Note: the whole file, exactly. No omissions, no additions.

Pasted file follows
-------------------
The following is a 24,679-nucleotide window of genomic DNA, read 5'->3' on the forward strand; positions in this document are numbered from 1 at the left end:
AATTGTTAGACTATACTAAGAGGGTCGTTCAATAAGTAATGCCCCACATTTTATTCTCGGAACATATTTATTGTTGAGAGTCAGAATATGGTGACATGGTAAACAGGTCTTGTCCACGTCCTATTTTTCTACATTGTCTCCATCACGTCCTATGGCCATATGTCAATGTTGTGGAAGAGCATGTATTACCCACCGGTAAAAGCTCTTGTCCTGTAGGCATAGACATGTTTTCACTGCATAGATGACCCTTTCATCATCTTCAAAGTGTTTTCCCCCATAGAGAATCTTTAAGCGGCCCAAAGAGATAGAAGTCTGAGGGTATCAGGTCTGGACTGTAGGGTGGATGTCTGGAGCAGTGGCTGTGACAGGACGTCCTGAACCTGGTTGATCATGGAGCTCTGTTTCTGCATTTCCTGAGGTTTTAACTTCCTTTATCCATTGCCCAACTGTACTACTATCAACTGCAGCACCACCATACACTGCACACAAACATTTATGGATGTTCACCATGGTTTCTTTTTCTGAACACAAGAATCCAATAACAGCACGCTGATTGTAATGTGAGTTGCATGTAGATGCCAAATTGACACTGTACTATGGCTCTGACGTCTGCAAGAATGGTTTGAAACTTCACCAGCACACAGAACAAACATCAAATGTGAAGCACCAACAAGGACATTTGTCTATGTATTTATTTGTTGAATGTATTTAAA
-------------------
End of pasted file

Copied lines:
The following is a 24,679-nucleotide window of genomic DNA, read 5'->3' on the forward strand; positions in this document are numbered from 1 at the left end:
AATTGTTAGACTATACTAAGAGGGTCGTTCAATAAGTAATGCCCCACATTTTATTCTCGGAACATATTTATTGTTGAGAGTCAGAATATGGTGACATGGTAAACAGGTCTTGTCCACGTCCTATTTTTCTACATTGTCTCCATCACGTCCTATGGCCATATGTCAATGTTGTGGAAGAGCATGTATTACCCACCGGTAAAAGCTCTTGTCCTGTAGGCATAGACATGTTTTCACTGCATAGATGACCCTTTCATCATCTTCAAAGTGTTTTCCCCCATAGAGAATCTTTAAGCGGCCCAAAGAGATAGAAGTCTGAGGGTATCAGGTCTGGACTGTAGGGTGGATGTCTGGAGCAGTGGCTGTGACAGGACGTCCTGAACCTGGTTGATCATGGAGCTCTGTTTCTGCATTTCCTGAGGTTTTAACTTCCTTTATCCATTGCCCAACTGTACTACTATCAACTGCAGCACCACCATACACTGCACACAAACATTTATGGATGTTCACCATGGTTTCTTTTTCTGAACACAAGAATCCAATAACAGCACGCTGATTGTAATGTGAGTTGCATGTAGATGCCAAATTGACACTGTACTATGGCTCTGACGTCTGCAAGAATGGTTTGAAACTTCACCAGCACACAGAACAAACATCAAATGTGAAGCACCAACAAGGACATTTGTCTATGTATTTATTTGTTGAATGTATTTAAA